Westbury Manor in 1933
With its 17th century core, classical Georgian façade and elegant Victorian rear, Grade II listed Westbury Manor is one of Fareham’s finest and most distinctive buildings. From farmhouse to council offices and even air-raid shelter, Westbury has undergone a number of transformations. After falling into disrepair during the 1980s, Westbury Manor was renovated and converted to its current day use as a local museum in 1990, supported by a generous bequest from local resident, Miss Winifred Cocks.
Admiral Sir William Loring and family
Find out about some of the people who lived and worked in Westbury Manor as you tour the museum. With its proximity to Portsmouth, Fareham was a natural place for naval personnel to settle, and between the late eighteenth century and mid twentieth century, Westbury Manor was home to six admirals. It was also owned by three generations of the Kelsall family; in 1905, the Reverend John Kelsall wrote The Birds of Hampshire and the Isle of Wight, a book still used by birdwatchers to this day.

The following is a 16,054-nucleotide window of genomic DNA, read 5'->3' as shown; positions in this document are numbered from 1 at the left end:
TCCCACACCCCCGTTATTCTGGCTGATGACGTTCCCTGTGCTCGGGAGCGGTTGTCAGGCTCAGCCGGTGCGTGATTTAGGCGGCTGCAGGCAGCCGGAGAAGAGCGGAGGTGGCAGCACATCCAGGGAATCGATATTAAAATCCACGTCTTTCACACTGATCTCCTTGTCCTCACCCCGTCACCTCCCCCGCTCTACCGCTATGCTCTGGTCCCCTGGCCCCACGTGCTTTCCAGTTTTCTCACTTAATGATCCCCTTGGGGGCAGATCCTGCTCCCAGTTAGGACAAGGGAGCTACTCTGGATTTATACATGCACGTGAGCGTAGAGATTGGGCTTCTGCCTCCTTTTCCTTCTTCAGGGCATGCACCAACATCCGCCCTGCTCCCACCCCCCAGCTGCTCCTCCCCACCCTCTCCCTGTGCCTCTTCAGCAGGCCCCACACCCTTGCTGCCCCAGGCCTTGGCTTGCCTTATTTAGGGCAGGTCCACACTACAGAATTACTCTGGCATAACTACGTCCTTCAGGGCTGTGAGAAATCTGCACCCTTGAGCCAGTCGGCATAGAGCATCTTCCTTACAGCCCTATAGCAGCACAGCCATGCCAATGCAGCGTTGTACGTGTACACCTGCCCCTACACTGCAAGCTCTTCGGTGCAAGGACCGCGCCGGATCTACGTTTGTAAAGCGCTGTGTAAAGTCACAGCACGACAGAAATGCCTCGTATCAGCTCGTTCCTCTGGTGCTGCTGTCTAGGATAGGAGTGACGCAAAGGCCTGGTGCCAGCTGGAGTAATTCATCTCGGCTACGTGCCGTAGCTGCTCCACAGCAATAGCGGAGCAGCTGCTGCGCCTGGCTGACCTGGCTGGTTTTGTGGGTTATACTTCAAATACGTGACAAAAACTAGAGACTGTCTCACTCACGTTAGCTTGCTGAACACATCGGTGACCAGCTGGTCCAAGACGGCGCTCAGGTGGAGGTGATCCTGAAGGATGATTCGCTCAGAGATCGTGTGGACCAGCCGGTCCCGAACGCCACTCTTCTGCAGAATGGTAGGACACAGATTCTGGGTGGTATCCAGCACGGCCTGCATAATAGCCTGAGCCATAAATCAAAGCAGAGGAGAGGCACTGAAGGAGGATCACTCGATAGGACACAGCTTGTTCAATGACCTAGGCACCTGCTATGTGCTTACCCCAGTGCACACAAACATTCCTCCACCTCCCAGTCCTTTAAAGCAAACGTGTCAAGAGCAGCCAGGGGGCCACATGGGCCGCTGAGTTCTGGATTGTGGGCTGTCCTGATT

Westbury Manor’s beautiful gardens are designed to reflect both the Victorian era – the time of the building’s greatest change – and the global travels of its naval inhabitants. Laid out as a compass, many of the plants in the garden are inspired by the Victorian passion for collecting curiosities from overseas, and the compass points are represented by exotic species from South East Asia, the Pacific, China and North America.